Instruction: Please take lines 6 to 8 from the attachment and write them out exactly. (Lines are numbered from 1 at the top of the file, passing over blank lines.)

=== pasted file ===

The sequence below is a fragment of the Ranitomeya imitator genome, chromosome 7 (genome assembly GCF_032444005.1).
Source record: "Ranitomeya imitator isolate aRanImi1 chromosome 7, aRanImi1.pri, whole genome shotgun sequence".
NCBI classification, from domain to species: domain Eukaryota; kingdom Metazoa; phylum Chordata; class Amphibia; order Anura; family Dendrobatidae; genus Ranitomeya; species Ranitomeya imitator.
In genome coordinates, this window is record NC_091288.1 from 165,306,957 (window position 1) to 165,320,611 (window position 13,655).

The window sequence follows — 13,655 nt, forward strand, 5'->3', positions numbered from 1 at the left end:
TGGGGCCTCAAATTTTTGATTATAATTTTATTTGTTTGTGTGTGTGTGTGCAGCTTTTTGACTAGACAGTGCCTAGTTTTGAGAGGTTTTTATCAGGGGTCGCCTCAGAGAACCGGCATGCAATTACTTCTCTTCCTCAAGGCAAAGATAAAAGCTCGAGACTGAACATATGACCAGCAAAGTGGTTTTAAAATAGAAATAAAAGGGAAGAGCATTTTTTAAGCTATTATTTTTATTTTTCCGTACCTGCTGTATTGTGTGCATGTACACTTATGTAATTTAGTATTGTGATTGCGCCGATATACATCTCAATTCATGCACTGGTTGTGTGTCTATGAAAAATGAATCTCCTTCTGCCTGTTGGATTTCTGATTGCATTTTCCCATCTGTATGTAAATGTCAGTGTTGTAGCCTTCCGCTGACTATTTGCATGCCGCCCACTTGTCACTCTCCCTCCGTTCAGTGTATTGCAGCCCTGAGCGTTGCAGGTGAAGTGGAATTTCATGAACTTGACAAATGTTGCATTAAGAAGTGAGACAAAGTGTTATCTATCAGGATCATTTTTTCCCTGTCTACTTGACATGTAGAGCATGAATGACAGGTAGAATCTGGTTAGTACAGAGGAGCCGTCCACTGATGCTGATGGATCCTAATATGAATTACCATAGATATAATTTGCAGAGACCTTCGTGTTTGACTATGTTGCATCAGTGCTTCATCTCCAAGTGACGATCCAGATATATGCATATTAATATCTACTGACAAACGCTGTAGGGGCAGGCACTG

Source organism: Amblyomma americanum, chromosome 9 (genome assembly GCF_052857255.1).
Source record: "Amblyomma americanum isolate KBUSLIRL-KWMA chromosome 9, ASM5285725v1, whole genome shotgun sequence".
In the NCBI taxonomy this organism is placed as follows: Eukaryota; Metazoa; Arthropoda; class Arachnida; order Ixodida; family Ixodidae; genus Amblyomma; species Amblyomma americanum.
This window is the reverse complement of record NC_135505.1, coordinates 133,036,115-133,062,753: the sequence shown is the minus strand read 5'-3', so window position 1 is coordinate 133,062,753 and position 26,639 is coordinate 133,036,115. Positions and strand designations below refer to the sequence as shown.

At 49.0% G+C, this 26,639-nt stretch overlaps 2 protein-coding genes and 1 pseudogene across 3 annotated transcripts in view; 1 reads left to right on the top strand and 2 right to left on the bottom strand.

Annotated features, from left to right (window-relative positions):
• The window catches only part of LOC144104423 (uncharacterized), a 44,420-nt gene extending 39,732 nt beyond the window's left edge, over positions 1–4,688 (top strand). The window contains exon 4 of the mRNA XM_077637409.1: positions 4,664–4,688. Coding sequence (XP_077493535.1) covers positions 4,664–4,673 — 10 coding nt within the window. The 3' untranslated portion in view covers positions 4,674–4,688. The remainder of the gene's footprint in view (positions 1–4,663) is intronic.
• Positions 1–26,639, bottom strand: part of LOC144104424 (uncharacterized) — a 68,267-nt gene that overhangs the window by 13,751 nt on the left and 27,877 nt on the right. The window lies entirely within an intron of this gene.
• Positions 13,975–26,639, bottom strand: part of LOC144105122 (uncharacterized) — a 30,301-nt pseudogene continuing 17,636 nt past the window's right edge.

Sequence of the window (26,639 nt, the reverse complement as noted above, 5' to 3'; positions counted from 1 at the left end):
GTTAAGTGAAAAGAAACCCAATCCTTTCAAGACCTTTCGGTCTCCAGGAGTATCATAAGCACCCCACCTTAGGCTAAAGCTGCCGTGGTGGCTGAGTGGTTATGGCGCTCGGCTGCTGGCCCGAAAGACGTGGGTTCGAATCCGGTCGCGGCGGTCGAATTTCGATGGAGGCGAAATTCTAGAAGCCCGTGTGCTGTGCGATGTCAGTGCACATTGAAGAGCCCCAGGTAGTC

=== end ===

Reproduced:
TGGGGCCTCAAATTTTTGATTATAATTTTATTTGTTTGTGTGTGTGTGTGCAGCTTTTTGACTAGACAGTGCCTAGTTTTGAGAGGTTTTTATCAGGGGTCGCCTCAGAGAACCGGCATGCAATTACTTCTCTTCCTCAAGGCAAAGATAAAAGCTCGAGACTGAACATATGACCAGCAAAGTGGTTTTAAAATAGAAATAAAAGGGAAGAGCATTTTTTAAGCTATTATTTTTATTTTTCCGTACCTGCTGTATTGTGTGCATGTACACTTATGTAATTTAGTATTGTGATTGCGCCGATATACATCTCAATTCATGCACTGGTTGTGTGTCTATGAAAAATGAATCTCCTTCTGCCTGTTGGATTTCTGATTGCATTTTCCCATCTGTATGTAAATGTCAGTGTTGTAGCCTTCCGCTGACTATTTGCATGCCGCCCACTTGTCACTCTCCCTCCGTTCAGTGTATTGCAGCCCTGAGCGTTGCAGGTGAAGTGGAATTTCATGAACTTGACAAATGTTGCATTAAGAAGTGAGACAAAGTGTTATCTATCAGGATCATTTTTTCCCTGTCTACTTGACATGTAGAGCATGAATGACAGGTAGAATCTGGTTAGTACAGAGGAGCCGTCCACTGATGCTGATGGATCCTAATATGAATTACCATAGATATAATTTGCAGAGACCTTCGTGTTTGACTATGTTGCATCAGTGCTTCATCTCCAAGTGACGATCCAGATATATGCATATTAATATCTACTGACAAACGCTGTAGGGGCAGGCACTG

Source organism: Amblyomma americanum, chromosome 9 (genome assembly GCF_052857255.1).
Source record: "Amblyomma americanum isolate KBUSLIRL-KWMA chromosome 9, ASM5285725v1, whole genome shotgun sequence".